“Hypocrisy is the tribute vice pays to virtue” someone once said. Diplomatic hypocrisy is the tribute diplomats must pay in order to gain time and slow the emotions of politicians and the rest of us in tense situations, ones that otherwise might explode. WikiLeaks has done the world no favours in avoiding such outcomes.

Love C2C Journal? Here's how you can help us grow.

More for you

The First-Past-the-Post Way of Voting is Better-than-the-Rest

To hear proponents tell it, proportional representation is the cure for all that ails Canadian democracy. It’s fairer, less divisive, more diverse, makes voters happier and is less prone to “strategic” voting. About the only thing it apparently can’t do is make childbirth painless. But could replacing our traditional first-past-the-post voting system really improve how Canada is governed – and how Canadians feel about their government? In his grand-prize-winning entry to the 1st Annual Patricia Trottier and Gwyn Morgan Student Essay Contest, Nolan Albert weighs the arguments for and against replacing first-past-the-post with proportional representation, and in doing so uncovers the real cause of voter dissatisfaction.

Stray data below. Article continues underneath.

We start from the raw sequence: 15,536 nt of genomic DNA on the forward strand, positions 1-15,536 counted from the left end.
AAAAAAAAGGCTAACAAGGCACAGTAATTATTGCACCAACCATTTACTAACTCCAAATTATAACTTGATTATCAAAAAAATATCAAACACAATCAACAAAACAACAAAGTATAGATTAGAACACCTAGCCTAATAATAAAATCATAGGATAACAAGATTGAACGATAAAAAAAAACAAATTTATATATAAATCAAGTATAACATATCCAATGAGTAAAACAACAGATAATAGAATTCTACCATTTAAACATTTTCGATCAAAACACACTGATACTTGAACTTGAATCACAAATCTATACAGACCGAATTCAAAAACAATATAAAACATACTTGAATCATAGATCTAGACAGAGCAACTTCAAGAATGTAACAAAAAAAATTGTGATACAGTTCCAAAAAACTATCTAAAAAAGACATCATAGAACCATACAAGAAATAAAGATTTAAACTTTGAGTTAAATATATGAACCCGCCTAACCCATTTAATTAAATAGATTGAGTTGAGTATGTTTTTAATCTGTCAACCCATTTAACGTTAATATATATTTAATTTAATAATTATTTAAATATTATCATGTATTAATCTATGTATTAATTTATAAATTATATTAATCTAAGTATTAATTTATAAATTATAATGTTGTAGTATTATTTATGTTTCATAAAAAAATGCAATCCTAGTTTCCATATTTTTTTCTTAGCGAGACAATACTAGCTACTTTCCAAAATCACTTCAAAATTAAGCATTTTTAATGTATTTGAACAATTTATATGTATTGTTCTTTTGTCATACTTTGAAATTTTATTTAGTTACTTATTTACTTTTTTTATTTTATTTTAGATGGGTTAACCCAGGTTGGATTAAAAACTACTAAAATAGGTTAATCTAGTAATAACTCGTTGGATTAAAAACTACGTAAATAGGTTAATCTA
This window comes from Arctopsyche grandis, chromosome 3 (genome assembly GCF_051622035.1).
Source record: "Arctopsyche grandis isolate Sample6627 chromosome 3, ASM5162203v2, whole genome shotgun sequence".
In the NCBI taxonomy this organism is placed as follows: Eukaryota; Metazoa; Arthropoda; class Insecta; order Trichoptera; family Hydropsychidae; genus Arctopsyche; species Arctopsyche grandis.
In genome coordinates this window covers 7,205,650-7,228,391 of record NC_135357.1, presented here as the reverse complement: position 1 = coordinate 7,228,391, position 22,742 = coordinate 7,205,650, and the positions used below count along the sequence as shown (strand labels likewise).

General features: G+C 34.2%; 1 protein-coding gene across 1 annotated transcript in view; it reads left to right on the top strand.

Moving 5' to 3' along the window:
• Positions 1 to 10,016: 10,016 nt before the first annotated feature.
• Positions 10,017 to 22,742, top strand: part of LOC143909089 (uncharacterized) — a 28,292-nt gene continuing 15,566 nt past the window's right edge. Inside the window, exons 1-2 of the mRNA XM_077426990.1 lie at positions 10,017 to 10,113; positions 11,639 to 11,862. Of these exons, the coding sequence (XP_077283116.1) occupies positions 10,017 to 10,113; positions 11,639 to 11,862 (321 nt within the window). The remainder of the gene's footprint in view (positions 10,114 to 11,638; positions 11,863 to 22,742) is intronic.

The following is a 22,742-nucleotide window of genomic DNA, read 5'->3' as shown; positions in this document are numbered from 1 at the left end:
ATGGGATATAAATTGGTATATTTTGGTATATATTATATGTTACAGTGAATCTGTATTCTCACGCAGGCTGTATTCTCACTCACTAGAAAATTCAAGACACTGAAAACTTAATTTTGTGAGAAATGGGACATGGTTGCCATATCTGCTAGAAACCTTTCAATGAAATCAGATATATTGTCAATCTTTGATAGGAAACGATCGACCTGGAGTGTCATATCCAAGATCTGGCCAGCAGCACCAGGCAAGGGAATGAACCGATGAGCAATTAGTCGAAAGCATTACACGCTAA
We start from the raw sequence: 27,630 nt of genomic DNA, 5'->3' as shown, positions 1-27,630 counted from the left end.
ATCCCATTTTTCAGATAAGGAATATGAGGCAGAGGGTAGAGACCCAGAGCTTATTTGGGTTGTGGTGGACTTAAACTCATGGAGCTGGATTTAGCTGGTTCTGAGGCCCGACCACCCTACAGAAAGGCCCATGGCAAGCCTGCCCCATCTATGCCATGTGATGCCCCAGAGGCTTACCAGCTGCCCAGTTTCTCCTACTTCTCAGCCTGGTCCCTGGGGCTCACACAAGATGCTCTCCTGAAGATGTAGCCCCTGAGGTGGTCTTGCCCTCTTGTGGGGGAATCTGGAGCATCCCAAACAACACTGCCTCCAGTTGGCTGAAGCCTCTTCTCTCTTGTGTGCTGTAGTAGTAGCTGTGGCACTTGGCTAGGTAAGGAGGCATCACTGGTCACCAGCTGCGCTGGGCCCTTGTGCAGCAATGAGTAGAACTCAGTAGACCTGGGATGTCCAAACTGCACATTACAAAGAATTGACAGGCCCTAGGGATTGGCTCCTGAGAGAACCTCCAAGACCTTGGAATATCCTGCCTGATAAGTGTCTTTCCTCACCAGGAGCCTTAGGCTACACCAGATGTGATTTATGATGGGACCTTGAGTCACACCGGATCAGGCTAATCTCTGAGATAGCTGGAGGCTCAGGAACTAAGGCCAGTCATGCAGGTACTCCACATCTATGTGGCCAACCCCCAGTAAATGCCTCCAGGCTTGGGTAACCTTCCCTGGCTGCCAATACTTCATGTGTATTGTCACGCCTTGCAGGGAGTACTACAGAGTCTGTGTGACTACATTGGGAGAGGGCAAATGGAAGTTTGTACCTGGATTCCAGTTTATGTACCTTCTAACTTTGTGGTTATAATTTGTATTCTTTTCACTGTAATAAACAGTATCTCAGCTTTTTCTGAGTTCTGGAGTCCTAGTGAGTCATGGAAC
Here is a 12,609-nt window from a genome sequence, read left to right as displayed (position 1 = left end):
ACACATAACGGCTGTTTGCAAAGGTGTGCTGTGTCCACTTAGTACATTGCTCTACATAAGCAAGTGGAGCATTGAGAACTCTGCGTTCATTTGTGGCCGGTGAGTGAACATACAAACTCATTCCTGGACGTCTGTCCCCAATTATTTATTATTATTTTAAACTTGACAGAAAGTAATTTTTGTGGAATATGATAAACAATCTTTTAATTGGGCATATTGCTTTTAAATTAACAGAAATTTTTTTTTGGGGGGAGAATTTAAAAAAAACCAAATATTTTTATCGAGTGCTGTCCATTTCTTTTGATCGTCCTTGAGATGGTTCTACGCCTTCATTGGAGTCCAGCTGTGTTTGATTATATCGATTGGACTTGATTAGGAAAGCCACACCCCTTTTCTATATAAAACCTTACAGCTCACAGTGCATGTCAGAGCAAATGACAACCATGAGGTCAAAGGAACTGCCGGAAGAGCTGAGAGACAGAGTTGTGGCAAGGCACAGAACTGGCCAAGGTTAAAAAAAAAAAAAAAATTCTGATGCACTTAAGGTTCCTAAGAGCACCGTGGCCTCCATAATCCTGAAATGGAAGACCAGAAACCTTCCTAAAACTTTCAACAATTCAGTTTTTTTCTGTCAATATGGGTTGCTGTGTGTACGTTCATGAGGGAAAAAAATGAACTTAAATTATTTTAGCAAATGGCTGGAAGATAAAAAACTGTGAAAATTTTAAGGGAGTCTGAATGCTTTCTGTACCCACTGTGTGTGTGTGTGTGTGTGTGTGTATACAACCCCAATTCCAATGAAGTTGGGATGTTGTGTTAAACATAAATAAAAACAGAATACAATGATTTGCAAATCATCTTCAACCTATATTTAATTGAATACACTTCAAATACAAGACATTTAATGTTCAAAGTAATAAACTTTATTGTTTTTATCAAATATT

The Runaway Costs of Government Construction Projects

Ottawa’s post-pandemic $300 billion spending orgy was coupled with the pompous claim to “Build Back Better”. As it happened, most of that spending was recklessly borrowed – stoking inflation – while Build Back Better was a dud, was discarded in embarrassment and, if recalled at all today, is told as a sick joke. Far too many planned projects now sink into a quicksand of political haggling, regulatory overkill, mission creep, design complexity and, if built at all, bungled execution. Looking at specific examples, Gwyn Morgan presents the lamentable results: far less is actually getting built across Canada, nearly everything takes forever and – worst of all – costs routinely soar to ludicrous levels. Added to that, Morgan notes, are woke-based criteria being imposed by the Trudeau government that are worsening the vicious cycle.

Adam Smith’s “Saline Solution” for Canada’s Health Care System

That Canada’s health care system is ailing is no longer news. That it is not only victim but perpetrator – killing patients through indifference and neglect – is also increasingly understood. But is Canada’s publicly funded and operated monopoly health care system an economy of sorts, a set of relationships that can be understood in economic terms, and one that might lend itself to reform by applying economic principles? In the second of three prize-winning entries from the 1st Annual Patricia Trottier and Gwyn Morgan Student Essay Contest to be published by C2C Journal, Alicia Kardos answers a resounding “Yes”. Drawing on key ideas and principles of the genius from Kirkcaldy, Scotland, Kardos envisions an overhauled health care system in which incentives are rational, self-interest is rewarded and the consumer – the patient – is king.